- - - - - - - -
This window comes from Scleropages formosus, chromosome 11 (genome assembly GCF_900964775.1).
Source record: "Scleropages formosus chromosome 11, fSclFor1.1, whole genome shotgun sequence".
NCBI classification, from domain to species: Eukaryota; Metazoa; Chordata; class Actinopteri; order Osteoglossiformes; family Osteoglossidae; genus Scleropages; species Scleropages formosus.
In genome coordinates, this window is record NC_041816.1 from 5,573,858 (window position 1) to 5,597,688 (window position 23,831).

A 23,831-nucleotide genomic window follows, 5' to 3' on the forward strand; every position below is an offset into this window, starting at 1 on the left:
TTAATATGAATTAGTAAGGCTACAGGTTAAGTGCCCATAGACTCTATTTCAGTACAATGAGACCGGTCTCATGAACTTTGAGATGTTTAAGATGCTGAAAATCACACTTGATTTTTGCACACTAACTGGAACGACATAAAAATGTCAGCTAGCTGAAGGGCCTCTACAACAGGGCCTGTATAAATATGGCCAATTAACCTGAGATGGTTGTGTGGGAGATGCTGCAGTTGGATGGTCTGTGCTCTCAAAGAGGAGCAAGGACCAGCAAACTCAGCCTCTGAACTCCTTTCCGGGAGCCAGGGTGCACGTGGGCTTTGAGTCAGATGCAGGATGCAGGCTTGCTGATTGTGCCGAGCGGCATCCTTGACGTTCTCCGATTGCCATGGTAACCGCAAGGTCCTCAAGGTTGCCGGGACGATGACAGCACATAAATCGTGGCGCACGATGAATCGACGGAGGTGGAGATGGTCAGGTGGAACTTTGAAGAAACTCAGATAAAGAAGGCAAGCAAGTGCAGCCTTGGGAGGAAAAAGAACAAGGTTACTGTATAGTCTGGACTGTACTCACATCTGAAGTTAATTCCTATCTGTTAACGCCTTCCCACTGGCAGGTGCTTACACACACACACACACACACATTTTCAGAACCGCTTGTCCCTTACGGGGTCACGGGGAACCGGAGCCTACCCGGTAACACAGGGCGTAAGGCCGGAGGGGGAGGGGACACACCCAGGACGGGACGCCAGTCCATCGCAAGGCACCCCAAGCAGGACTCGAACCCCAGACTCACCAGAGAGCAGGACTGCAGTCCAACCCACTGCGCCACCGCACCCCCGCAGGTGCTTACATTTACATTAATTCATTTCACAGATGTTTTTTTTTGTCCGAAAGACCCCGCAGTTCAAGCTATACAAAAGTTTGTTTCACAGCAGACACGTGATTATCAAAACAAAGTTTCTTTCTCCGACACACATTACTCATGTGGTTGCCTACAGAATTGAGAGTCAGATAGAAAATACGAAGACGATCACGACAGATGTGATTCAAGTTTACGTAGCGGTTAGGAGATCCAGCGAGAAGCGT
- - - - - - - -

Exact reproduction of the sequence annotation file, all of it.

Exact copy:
This window comes from Scleropages formosus, chromosome 11 (genome assembly GCF_900964775.1).
Source record: "Scleropages formosus chromosome 11, fSclFor1.1, whole genome shotgun sequence".
NCBI classification, from domain to species: Eukaryota; Metazoa; Chordata; class Actinopteri; order Osteoglossiformes; family Osteoglossidae; genus Scleropages; species Scleropages formosus.
In genome coordinates, this window is record NC_041816.1 from 5,573,858 (window position 1) to 5,597,688 (window position 23,831).

A 23,831-nucleotide genomic window follows, 5' to 3' on the forward strand; every position below is an offset into this window, starting at 1 on the left:
TTAATATGAATTAGTAAGGCTACAGGTTAAGTGCCCATAGACTCTATTTCAGTACAATGAGACCGGTCTCATGAACTTTGAGATGTTTAAGATGCTGAAAATCACACTTGATTTTTGCACACTAACTGGAACGACATAAAAATGTCAGCTAGCTGAAGGGCCTCTACAACAGGGCCTGTATAAATATGGCCAATTAACCTGAGATGGTTGTGTGGGAGATGCTGCAGTTGGATGGTCTGTGCTCTCAAAGAGGAGCAAGGACCAGCAAACTCAGCCTCTGAACTCCTTTCCGGGAGCCAGGGTGCACGTGGGCTTTGAGTCAGATGCAGGATGCAGGCTTGCTGATTGTGCCGAGCGGCATCCTTGACGTTCTCCGATTGCCATGGTAACCGCAAGGTCCTCAAGGTTGCCGGGACGATGACAGCACATAAATCGTGGCGCACGATGAATCGACGGAGGTGGAGATGGTCAGGTGGAACTTTGAAGAAACTCAGATAAAGAAGGCAAGCAAGTGCAGCCTTGGGAGGAAAAAGAACAAGGTTACTGTATAGTCTGGACTGTACTCACATCTGAAGTTAATTCCTATCTGTTAACGCCTTCCCACTGGCAGGTGCTTACACACACACACACACACACATTTTCAGAACCGCTTGTCCCTTACGGGGTCACGGGGAACCGGAGCCTACCCGGTAACACAGGGCGTAAGGCCGGAGGGGGAGGGGACACACCCAGGACGGGACGCCAGTCCATCGCAAGGCACCCCAAGCAGGACTCGAACCCCAGACTCACCAGAGAGCAGGACTGCAGTCCAACCCACTGCGCCACCGCACCCCCGCAGGTGCTTACATTTACATTAATTCATTTCACAGATGTTTTTTTTTGTCCGAAAGACCCCGCAGTTCAAGCTATACAAAAGTTTGTTTCACAGCAGACACGTGATTATCAAAACAAAGTTTCTTTCTCCGACACACATTACTCATGTGGTTGCCTACAGAATTGAGAGTCAGATAGAAAATACGAAGACGATCACGACAGATGTGATTCAAGTTTACGTAGCGGTTAGGAGATCCAGCGAGAAGCGT